Rohingya refugees are taking Meta to court.
That’s a major notification.
It is. In 2017, Myanmar launched a military crackdown on the Rohingya – a Muslim minority group that has lived in the mostly-Buddhist country for generations. A Rohingya militant group attacked national security forces. Myanmar's violent campaign burned down villages, subjected people to rape and torture, and killed an estimated 10,000 Rohingya. More than 740,000 others escaped to neighboring Bangladesh. Since then, the UN (and the world) has condemned Myanmar for its “ethnic cleansing” and crimes against humanity. Accusations Myanmar had repeatedly denied. Now, Rohingya survivors want justice for the atrocities.
Wait, but what does Facebook have to do with it?
Quite a lot. Rohingya refugees have accused Facebook's algorithms of amplifying hate speech against them. And say the company failed to remove fake accounts that spread misinformation. Which, combined, allegedly "enabled" Myanmar's military to commit the horrors they're accused of. Refugees have filed a class action lawsuit, seeking at least $150 billion in damages. A similar lawsuit's in the works in the UK. And more could come following alleged findings in the Facebook Papers. Read: The suit argues that FB didn't invest in proper moderators or fact-checkers, allowing fake news to run rampant...and failing to warn users of the platform's potential dangers.
What are people saying?
Meta said it was “appalled” by the crimes against the Rohingya. And that it’s created a team and tech to crack down on misinformation in Myanmar. In 2018, the social media giant acknowledged that it wasn’t “doing enough” to stop inciting violence in Myanmar. The admission came after UN investigators pointed fingers at FB for fueling the Rohingya crisis. Meanwhile, experts warn that the lawsuit could face legal hurdles in America. That’s because tech companies like Facebook are protected from liability for content on their platforms (see: Section 230). (It’s something US lawmakers want to repeal or reform.) But lawyers for Rohingya refugees are asking the court to apply Burmese law, which doesn’t grant the same protections.
The US has yet to declare the Rohingya crisis a “genocide.” And there’s been little accountability for the thousands of lives lost. Now, survivors are seeking justice and taking action against a social tech company that’s been repeatedly accused of inciting violence around the world.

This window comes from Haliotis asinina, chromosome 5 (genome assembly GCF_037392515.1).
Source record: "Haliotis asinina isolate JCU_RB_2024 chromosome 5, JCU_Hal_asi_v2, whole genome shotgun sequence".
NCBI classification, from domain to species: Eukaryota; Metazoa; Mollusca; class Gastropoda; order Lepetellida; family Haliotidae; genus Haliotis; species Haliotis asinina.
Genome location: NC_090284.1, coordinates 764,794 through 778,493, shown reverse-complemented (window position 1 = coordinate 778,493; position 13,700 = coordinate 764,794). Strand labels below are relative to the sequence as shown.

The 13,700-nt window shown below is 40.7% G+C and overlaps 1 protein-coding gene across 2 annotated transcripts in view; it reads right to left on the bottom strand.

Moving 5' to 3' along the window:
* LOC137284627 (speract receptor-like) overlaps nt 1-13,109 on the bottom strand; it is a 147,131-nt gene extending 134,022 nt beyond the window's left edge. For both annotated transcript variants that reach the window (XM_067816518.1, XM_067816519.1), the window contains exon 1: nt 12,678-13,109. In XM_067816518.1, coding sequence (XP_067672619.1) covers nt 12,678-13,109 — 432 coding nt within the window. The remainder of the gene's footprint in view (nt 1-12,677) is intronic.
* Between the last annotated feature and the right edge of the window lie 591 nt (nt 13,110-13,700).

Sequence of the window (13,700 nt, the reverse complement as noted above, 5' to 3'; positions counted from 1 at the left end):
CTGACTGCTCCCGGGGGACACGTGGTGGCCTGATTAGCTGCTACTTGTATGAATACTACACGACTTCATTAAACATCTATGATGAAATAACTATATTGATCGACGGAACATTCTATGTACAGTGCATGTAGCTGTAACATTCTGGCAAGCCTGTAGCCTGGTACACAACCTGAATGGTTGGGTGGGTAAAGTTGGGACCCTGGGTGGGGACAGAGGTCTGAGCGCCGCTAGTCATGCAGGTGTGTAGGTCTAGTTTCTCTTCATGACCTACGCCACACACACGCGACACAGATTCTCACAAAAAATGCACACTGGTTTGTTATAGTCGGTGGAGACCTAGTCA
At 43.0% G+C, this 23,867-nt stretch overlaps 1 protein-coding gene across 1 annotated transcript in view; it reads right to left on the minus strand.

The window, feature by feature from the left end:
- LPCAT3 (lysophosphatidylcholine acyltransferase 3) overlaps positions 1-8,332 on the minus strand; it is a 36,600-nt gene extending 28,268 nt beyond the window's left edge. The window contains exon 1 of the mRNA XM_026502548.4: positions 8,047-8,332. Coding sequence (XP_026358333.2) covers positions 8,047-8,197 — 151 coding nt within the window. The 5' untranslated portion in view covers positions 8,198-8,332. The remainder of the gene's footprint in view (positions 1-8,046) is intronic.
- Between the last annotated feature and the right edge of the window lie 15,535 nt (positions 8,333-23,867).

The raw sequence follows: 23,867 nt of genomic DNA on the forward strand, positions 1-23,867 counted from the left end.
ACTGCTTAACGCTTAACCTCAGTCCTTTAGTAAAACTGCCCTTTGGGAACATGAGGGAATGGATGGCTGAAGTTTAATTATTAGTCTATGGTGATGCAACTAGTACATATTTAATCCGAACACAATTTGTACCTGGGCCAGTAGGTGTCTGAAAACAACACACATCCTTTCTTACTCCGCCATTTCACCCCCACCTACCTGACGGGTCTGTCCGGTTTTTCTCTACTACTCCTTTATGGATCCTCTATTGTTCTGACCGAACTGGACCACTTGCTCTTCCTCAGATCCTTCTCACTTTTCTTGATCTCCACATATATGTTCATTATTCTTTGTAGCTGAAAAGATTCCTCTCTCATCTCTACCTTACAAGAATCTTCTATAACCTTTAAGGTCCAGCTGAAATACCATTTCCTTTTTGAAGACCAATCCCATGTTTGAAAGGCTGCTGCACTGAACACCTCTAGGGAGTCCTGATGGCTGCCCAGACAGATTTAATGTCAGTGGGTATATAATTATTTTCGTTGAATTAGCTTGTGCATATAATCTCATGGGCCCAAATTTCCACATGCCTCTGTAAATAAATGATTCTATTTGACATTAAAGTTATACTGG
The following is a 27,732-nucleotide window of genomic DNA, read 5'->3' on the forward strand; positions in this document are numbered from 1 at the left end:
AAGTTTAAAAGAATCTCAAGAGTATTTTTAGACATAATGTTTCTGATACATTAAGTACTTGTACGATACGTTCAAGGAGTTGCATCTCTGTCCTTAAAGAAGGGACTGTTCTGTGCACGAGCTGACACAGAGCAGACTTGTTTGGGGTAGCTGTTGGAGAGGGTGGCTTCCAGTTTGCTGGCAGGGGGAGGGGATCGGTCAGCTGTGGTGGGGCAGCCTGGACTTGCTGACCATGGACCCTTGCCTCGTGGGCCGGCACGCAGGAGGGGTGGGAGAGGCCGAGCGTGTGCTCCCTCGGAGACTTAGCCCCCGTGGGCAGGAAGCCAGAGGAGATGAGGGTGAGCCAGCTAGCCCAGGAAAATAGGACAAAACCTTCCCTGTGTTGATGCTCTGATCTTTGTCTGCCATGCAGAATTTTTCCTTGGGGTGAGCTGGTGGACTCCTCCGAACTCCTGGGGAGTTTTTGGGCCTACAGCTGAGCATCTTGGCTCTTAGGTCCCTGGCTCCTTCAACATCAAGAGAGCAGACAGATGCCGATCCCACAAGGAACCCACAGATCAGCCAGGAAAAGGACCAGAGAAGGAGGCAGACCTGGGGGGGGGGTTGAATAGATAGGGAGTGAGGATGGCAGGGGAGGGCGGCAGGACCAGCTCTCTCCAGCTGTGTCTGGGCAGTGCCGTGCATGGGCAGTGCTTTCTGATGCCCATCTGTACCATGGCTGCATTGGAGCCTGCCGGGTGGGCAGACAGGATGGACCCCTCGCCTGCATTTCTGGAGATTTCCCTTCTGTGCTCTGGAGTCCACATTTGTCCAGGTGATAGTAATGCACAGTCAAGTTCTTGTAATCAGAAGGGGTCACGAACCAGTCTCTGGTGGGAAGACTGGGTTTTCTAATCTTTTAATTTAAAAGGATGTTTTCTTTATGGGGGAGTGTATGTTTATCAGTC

What the House is up to this week…
Paying the military. Yesterday, it passed a $768 billion defense bill. If signed, it would establish a commission on what exactly went down in Afghanistan, dial up aid to Ukraine, and signal support to Taiwan. The bill also includes reforms, including on how sexual assault and harassment are handled. The update: military commanders will no longer be the ones prosecuting those crimes. Instead, a "special trial counsel" within the military will handle these cases. It's an issue female lawmakers and survivors have been pushing for for years. But some Dems – like Sen. Kirsten Gillibrand (NY) – say the changes don't go far enough in cutting commanders out of the process. Meanwhile, sexual harassment in the military would be criminalized for the first time (you read that's right: it's not yet). But despite some debate, the bill doesn't require women to sign up for the draft. Next up: the bill heads to the Senate. Meanwhile, the House is also trying to...
Keep us from default: Yesterday, it passed a plan to raise the nation’s debt ceiling – aka the max amount of cash the country can borrow to pay its bills. If that doesn't happen by Dec 15, the nation could default for the first time in history. No pressure.
The current play: Now, top Republicans and Dems have a deal to allow Dems to raise the debt ceiling in the Senate with a simple majority (read: 51 votes, not the 60 that’s typically needed). On to you, Senate.
Where there was a win for the LGBTQ+ community…
Chile. Yesterday, its Congress passed a law legalizing same-sex marriage. Chile joins a small (but growing) number of Latin American countries that are recognizing the right. The push came after President Sebastián Piñera – who had opposed gay marriage – came out in support. Gay rights activists applauded the move, reportedly calling it “a bit of hope.” Conservative lawmakers have reportedly called it a “betrayal for the Christian world.”
Who’s really feeling the effects of the pandemic…
Gen Z. A new poll found that out of all age groups, Gen Z has especially struggled to cope. It's no secret that school, dating, and even entire careers have been thrown off by the pandemic. And it's been especially challenging to maintain friendships. But almost half of Gen Zers (46%) say they've experienced stress during COVID-19 – compared to around a third of millennials and Gen X. For those in the back: mental health is health.
PS: Speaking of stress...here's what to do if you're feeling anxious over the holidays.
What’s definitely making cents…
Wage increases. A new report says companies are planning to bump up paychecks next year by the highest amount since 2009. We'll believe it when we direct deposit it.
PS: Is your paycheck getting bigger? Might be time to adjust your budget.
What to listen to while shopping for gifts under $15...
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